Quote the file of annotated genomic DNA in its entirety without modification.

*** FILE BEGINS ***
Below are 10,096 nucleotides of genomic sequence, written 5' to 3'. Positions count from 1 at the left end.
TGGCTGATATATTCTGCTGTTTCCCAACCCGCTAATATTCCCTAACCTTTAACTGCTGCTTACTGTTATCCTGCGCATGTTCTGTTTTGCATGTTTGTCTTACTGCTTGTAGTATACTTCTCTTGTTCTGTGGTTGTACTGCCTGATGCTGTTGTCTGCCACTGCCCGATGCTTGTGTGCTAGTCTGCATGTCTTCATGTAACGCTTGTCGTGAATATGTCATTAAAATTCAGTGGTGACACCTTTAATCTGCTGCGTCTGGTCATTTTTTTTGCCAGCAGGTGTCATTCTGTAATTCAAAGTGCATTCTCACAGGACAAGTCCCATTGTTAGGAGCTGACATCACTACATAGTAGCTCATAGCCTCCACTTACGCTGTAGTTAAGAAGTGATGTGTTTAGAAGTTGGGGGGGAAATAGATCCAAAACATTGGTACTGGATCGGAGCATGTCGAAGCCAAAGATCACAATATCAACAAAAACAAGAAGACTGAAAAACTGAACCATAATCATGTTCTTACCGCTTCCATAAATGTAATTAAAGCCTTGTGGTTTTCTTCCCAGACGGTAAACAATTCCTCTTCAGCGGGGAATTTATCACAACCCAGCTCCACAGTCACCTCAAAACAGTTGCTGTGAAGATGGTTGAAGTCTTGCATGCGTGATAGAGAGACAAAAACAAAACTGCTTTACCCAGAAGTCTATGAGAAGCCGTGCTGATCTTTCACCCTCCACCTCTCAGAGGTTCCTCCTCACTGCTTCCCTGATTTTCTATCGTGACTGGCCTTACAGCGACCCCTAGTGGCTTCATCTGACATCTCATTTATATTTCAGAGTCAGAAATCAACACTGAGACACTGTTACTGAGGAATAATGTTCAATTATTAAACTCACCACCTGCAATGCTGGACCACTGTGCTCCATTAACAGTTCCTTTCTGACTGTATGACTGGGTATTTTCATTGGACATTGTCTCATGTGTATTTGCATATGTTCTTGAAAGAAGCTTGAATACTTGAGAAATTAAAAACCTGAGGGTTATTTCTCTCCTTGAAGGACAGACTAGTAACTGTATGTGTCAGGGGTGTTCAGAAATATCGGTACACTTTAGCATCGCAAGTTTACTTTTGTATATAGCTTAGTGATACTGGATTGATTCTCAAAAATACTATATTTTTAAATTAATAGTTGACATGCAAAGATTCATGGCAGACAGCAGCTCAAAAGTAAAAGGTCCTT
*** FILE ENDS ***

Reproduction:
Below are 10,096 nucleotides of genomic sequence, written 5' to 3'. Positions count from 1 at the left end.
TGGCTGATATATTCTGCTGTTTCCCAACCCGCTAATATTCCCTAACCTTTAACTGCTGCTTACTGTTATCCTGCGCATGTTCTGTTTTGCATGTTTGTCTTACTGCTTGTAGTATACTTCTCTTGTTCTGTGGTTGTACTGCCTGATGCTGTTGTCTGCCACTGCCCGATGCTTGTGTGCTAGTCTGCATGTCTTCATGTAACGCTTGTCGTGAATATGTCATTAAAATTCAGTGGTGACACCTTTAATCTGCTGCGTCTGGTCATTTTTTTTGCCAGCAGGTGTCATTCTGTAATTCAAAGTGCATTCTCACAGGACAAGTCCCATTGTTAGGAGCTGACATCACTACATAGTAGCTCATAGCCTCCACTTACGCTGTAGTTAAGAAGTGATGTGTTTAGAAGTTGGGGGGGAAATAGATCCAAAACATTGGTACTGGATCGGAGCATGTCGAAGCCAAAGATCACAATATCAACAAAAACAAGAAGACTGAAAAACTGAACCATAATCATGTTCTTACCGCTTCCATAAATGTAATTAAAGCCTTGTGGTTTTCTTCCCAGACGGTAAACAATTCCTCTTCAGCGGGGAATTTATCACAACCCAGCTCCACAGTCACCTCAAAACAGTTGCTGTGAAGATGGTTGAAGTCTTGCATGCGTGATAGAGAGACAAAAACAAAACTGCTTTACCCAGAAGTCTATGAGAAGCCGTGCTGATCTTTCACCCTCCACCTCTCAGAGGTTCCTCCTCACTGCTTCCCTGATTTTCTATCGTGACTGGCCTTACAGCGACCCCTAGTGGCTTCATCTGACATCTCATTTATATTTCAGAGTCAGAAATCAACACTGAGACACTGTTACTGAGGAATAATGTTCAATTATTAAACTCACCACCTGCAATGCTGGACCACTGTGCTCCATTAACAGTTCCTTTCTGACTGTATGACTGGGTATTTTCATTGGACATTGTCTCATGTGTATTTGCATATGTTCTTGAAAGAAGCTTGAATACTTGAGAAATTAAAAACCTGAGGGTTATTTCTCTCCTTGAAGGACAGACTAGTAACTGTATGTGTCAGGGGTGTTCAGAAATATCGGTACACTTTAGCATCGCAAGTTTACTTTTGTATATAGCTTAGTGATACTGGATTGATTCTCAAAAATACTATATTTTTAAATTAATAGTTGACATGCAAAGATTCATGGCAGACAGCAGCTCAAAAGTAAAAGGTCCTT